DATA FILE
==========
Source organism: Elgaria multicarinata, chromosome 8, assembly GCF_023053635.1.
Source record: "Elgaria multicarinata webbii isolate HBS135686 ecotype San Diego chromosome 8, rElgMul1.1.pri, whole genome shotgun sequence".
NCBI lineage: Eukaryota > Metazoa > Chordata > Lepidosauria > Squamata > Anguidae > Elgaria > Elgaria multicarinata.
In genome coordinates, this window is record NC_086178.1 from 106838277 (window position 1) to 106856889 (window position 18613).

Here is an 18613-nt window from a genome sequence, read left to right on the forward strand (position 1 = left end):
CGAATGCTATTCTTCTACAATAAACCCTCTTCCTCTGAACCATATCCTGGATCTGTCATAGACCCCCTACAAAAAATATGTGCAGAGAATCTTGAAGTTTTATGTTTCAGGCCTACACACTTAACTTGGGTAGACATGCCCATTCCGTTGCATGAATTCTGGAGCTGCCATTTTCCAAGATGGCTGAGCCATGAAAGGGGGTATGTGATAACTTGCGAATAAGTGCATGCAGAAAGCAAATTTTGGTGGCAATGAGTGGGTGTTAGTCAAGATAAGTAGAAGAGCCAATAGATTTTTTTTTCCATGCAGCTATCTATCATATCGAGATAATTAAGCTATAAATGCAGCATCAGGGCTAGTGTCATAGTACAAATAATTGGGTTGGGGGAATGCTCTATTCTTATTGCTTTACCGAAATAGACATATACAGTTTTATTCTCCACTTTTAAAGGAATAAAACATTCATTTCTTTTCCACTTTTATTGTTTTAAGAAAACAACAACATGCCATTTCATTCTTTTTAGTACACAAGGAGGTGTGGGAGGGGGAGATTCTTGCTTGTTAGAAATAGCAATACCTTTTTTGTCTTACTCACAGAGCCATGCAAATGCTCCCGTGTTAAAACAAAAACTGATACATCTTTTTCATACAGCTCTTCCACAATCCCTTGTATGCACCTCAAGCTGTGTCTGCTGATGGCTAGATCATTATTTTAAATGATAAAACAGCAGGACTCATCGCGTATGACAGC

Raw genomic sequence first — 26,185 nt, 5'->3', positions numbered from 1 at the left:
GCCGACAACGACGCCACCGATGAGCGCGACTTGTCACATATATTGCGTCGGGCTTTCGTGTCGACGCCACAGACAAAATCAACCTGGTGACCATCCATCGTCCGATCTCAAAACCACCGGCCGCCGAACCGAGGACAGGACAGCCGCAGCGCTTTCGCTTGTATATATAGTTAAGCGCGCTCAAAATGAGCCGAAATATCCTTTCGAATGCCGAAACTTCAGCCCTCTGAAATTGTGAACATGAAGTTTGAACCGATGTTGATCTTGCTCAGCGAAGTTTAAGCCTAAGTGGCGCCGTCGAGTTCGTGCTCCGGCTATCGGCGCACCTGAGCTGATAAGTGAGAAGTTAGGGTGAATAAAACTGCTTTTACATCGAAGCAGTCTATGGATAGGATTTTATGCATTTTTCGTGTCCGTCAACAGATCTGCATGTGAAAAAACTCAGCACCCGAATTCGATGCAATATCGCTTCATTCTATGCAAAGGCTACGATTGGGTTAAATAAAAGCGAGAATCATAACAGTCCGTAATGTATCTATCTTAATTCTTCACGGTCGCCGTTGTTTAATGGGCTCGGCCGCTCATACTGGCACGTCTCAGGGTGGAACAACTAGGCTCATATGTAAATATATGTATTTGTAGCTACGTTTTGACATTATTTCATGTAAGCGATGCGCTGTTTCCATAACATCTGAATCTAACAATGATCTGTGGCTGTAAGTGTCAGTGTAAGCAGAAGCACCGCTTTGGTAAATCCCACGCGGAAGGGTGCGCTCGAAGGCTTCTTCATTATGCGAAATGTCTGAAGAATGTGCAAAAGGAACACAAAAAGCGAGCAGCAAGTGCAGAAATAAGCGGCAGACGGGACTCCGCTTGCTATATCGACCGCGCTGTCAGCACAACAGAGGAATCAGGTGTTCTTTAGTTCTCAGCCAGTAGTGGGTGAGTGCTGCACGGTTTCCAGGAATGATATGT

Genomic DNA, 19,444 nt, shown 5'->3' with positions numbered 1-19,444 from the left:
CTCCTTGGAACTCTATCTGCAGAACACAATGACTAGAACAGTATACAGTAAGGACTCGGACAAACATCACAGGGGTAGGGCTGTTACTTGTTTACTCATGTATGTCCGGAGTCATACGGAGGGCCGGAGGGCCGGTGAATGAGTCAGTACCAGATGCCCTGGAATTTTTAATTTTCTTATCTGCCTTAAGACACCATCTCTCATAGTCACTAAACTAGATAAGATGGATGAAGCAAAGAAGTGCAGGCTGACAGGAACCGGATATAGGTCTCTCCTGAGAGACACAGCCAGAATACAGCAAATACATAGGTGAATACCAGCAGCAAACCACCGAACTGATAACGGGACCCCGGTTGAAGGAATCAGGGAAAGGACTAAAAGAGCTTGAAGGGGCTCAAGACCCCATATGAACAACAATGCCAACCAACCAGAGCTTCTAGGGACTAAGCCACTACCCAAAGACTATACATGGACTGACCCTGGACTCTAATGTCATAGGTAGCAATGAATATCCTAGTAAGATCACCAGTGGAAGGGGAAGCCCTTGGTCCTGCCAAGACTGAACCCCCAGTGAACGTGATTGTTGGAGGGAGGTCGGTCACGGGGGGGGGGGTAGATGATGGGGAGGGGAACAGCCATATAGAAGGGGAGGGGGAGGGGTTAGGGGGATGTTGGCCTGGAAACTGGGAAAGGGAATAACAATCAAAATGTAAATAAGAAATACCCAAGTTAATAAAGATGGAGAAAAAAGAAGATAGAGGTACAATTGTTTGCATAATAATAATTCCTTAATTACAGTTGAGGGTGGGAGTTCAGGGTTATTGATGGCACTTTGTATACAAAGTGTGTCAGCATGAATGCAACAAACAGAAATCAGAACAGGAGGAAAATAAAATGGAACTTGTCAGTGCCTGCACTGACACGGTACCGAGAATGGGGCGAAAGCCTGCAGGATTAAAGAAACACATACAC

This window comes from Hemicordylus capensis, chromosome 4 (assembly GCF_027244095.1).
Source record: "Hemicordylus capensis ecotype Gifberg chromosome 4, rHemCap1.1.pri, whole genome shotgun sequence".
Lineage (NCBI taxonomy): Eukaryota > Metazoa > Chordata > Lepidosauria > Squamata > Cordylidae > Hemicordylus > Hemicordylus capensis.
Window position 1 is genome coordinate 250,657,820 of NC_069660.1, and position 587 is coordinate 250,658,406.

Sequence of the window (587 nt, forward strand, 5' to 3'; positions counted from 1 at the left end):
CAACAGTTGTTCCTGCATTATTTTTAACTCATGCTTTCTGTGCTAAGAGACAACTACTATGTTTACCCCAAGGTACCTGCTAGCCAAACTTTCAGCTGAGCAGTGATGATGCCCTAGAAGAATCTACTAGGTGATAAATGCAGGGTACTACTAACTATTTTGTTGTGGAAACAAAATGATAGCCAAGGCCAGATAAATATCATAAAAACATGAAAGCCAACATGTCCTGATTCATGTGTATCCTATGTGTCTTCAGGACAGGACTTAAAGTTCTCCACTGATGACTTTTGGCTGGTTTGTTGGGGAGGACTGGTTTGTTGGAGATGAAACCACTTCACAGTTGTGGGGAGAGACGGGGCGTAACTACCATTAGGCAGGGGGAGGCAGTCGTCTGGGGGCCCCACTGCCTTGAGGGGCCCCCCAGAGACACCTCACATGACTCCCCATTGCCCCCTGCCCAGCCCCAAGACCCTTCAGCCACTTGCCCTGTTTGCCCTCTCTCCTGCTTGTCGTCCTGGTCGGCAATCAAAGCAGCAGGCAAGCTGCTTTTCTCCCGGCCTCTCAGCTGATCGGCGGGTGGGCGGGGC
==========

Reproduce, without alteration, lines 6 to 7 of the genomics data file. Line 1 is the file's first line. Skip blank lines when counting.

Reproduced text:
CGAATGCTATTCTTCTACAATAAACCCTCTTCCTCTGAACCATATCCTGGATCTGTCATAGACCCCCTACAAAAAATATGTGCAGAGAATCTTGAAGTTTTATGTTTCAGGCCTACACACTTAACTTGGGTAGACATGCCCATTCCGTTGCATGAATTCTGGAGCTGCCATTTTCCAAGATGGCTGAGCCATGAAAGGGGGTATGTGATAACTTGCGAATAAGTGCATGCAGAAAGCAAATTTTGGTGGCAATGAGTGGGTGTTAGTCAAGATAAGTAGAAGAGCCAATAGATTTTTTTTTCCATGCAGCTATCTATCATATCGAGATAATTAAGCTATAAATGCAGCATCAGGGCTAGTGTCATAGTACAAATAATTGGGTTGGGGGAATGCTCTATTCTTATTGCTTTACCGAAATAGACATATACAGTTTTATTCTCCACTTTTAAAGGAATAAAACATTCATTTCTTTTCCACTTTTATTGTTTTAAGAAAACAACAACATGCCATTTCATTCTTTTTAGTACACAAGGAGGTGTGGGAGGGGGAGATTCTTGCTTGTTAGAAATAGCAATACCTTTTTTGTCTTACTCACAGAGCCATGCAAATGCTCCCGTGTTAAAACAAAAACTGATACATCTTTTTCATACAGCTCTTCCACAATCCCTTGTATGCACCTCAAGCTGTGTCTGCTGATGGCTAGATCATTATTTTAAATGATAAAACAGCAGGACTCATCGCGTATGACAGC

Raw genomic sequence first — 26,185 nt, 5'->3', positions numbered from 1 at the left: